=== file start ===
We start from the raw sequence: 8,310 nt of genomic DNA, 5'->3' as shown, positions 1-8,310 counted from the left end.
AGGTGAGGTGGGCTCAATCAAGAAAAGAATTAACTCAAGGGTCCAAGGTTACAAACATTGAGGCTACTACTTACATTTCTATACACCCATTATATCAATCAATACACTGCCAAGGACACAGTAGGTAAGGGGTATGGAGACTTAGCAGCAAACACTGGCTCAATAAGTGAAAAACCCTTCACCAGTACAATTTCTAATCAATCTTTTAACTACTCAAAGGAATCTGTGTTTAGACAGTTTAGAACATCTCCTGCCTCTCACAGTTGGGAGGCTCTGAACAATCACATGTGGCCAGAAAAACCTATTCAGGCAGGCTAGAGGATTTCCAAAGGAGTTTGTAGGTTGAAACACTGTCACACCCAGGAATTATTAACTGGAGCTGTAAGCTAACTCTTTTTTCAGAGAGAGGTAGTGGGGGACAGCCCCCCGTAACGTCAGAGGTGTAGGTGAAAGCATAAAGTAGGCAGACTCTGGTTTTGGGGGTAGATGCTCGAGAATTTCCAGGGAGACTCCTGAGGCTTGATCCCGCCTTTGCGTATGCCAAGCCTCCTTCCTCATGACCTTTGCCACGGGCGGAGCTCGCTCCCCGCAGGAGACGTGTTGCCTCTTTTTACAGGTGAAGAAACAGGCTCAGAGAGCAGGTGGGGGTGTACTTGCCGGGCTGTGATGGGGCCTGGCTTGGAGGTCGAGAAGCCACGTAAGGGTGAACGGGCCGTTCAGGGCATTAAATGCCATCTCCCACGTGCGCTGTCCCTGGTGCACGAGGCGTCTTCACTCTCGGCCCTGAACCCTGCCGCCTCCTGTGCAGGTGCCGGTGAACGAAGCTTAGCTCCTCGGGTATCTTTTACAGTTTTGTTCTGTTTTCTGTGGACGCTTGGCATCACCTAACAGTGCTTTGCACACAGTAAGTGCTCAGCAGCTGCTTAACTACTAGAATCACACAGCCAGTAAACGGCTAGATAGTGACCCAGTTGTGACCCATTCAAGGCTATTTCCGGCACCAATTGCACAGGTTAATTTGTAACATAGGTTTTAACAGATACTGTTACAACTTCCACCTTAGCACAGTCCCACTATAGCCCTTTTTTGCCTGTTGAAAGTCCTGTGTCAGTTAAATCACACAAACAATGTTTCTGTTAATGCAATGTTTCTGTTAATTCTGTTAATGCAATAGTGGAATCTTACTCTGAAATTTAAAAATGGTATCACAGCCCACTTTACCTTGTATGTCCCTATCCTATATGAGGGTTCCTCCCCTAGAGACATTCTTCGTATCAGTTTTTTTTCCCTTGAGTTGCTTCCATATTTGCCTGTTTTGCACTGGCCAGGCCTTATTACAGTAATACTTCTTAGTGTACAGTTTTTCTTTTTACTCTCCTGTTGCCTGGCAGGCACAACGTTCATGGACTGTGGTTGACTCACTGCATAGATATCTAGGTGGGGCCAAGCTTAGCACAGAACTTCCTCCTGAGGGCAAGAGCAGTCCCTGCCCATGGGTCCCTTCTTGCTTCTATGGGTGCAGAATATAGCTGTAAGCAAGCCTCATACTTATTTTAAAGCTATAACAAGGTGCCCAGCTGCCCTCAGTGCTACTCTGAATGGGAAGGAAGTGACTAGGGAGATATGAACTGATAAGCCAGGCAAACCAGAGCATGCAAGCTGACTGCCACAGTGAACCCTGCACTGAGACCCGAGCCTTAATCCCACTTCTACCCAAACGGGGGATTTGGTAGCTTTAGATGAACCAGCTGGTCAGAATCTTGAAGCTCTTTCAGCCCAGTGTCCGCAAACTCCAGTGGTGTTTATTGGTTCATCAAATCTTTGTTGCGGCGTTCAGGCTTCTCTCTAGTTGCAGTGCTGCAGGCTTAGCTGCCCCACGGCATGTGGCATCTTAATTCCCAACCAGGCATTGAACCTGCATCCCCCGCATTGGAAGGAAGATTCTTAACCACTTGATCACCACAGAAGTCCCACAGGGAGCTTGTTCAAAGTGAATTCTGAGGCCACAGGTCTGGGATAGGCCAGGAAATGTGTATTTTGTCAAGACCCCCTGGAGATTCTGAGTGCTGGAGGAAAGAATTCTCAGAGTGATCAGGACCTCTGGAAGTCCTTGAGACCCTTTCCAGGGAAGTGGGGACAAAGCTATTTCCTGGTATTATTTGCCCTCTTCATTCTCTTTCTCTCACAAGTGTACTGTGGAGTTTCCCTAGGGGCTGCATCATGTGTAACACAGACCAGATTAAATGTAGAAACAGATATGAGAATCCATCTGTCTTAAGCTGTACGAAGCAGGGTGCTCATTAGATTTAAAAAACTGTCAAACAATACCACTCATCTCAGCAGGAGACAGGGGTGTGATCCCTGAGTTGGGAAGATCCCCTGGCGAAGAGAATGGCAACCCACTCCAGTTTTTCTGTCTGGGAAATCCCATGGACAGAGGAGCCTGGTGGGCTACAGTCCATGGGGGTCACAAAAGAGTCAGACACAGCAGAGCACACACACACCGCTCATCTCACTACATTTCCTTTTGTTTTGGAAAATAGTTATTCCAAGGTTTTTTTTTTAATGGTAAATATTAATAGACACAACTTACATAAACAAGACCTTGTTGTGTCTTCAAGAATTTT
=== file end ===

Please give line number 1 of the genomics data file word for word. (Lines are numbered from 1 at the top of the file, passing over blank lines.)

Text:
We start from the raw sequence: 8,310 nt of genomic DNA, 5'->3' as shown, positions 1-8,310 counted from the left end.